If you want to be a confused gardener, start growing roses. Among the conflicting advice you might get from successful rose growers:
Feed roses high N-P-K fertilizers. I've heard more than one rosarian tout the Show-winning benefits of Miracle Gro 18-24-16 Water Soluble Rose Plant Food, applied weekly. One rosarian told me she just sprinkles the undiluted Miracle Gro granules around her roses, and then waters them in: "I have too many roses and not enough time to do all that mixing." (Kids, don't try this at home. You could easily burn your rose plants. But Miracle Gro, knowing you'll try anything that's easier, is now selling a shaker bottle of granular Miracle Gro plant food. Again, don't overapply the recommended dosages.)
Feed them low doses of a complete organic fertilizer (such as the Gardner & Bloome 4-6-2 blend of Rose and Flower Fertilizer, applied once every two months)
Feed them rabbit food pellets, aka alfalfa (the American Rose Society recommends this)
Roses thrive with banana peels and a licorice root mulch (again, the American Rose Society)
Roses need lots of water
Roses become healthier plants with periods of drought.
Prune roses to 12 inches high in the winter (that same website also says it's OK to leave them four feet tall...it's up to you).
Prune roses, hard, in the spring.
Don't prune roses below your knee.
Leave only 3 to 5 canes after pruning.
Leave as many healthy canes as possible.
(note that both those recommendations come from the same website page. It depends on the rose!)
My conclusion about all this contradictory advice:
Roses are the most forgiving plant in nature.
So, it is within that spirit of "If It Works for You, Fine!", here is one person's suggestions for propagating roses. That person is Charlotte Owendyck, consulting rosarian and member of the Sierra Foothills Rose Society and the Sacramento Rose Society. She presented these tips in the June 2010 Rose Bulletin of the Sacramento Rose Society. I am sure rose growers will leave critical comments about the advice mentioned here. After all, they have probably been growing roses successfully for decades - their way. And that's OK. The rose can take a myriad of gardening techniques...and come out looking great.
Here are Charlotte's tips for rose propagation:
Best time of year to take rose cuttings is in the spring—April, May and June. Fall is a close second.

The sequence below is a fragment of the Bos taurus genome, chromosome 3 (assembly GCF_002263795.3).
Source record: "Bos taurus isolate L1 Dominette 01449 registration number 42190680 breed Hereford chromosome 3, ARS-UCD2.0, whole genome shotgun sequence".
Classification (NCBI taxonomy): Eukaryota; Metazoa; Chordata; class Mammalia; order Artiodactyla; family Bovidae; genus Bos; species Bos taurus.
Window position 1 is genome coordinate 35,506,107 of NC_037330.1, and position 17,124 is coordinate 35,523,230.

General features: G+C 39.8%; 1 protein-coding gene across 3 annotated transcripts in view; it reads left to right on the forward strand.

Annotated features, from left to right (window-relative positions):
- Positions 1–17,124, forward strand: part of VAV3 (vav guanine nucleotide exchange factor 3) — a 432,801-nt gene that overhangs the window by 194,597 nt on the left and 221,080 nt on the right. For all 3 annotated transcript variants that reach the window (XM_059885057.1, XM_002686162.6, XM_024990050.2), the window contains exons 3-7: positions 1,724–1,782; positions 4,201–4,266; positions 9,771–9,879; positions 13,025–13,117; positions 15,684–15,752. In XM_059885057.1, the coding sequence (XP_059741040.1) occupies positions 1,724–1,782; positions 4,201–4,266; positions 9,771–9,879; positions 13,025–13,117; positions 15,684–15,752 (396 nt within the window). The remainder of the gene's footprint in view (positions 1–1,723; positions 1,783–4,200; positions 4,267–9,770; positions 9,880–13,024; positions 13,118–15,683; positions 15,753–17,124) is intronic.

2. Use a 5 gallon pot and fill it 1⁄2 full with a mixture of 60% peat moss and 40% perlite.
3. Select a healthy plant to take the cuttings. Avoid leaves with diseases and insects! Looking at the plant, pick the best part of the plant. Choose a stem that is vigorous and healthy and is on a healthy and vigorous cane. For softer growers— those with more pith (white inner portion of stem) use older part of cane since this type of stem has a greater possibility of rotting.
4. Select a stem where the rose has just cracked open to just fully open. At this stage, the buds along that stem will produce roots; increasing your success rate. Once the rose is spent, the plant is now telling the buds along the stem to begin producing a new flower.
5. Cut just below the eye (bud) since this is the most active growing part of the plant.
6. Essentially the cutting only need two buds, one above the soil and one below. However, many prefer to use a three node cutting. Remove bottom leaf, since this node will inserted in the growing medium. The remaining one or two leaves will continue to manufacture food for the cutting.
7. Wash cutting with 1% bleach (one part bleach to 4 parts water). Use gloves! Wrap cuttings in a wet paper towel for 24 hours and place in a cooler. Cooler temperatures stimulate the formation of roots.
8. Dip the bottom stem in rooting hormone, use a powder not liquid. (Indolebutyric Acid is the leading plant hormone used to promote the formation of roots in plants and to generate new roots in the cloning of plants through cuttings).
9. Plant at an angle up to the bottom leaf, but make sure that the leaf doesn’t touch the medium. Do not crowd the cuttings (Don’t forget to label your cuttings!)
10. Cover the pot with plastic and punch 3-4 holes for ventilation.
11. Place pot on the east side of the house. Check once a week to make sure that it is damp enough. If you have a heating mat use it since it accelerates the process.
12. Pull off plastic in 28 days. Water with diluted liquid fertilizer; acclimate new plants.
13. Cut back the little rose plant several times to build up roots. When they look sturdier, transfer to separate pots. This process takes several weeks.
Thanks, Charlotte. And before you leave a comment, remember our mantra:
"If it works for you, fine!"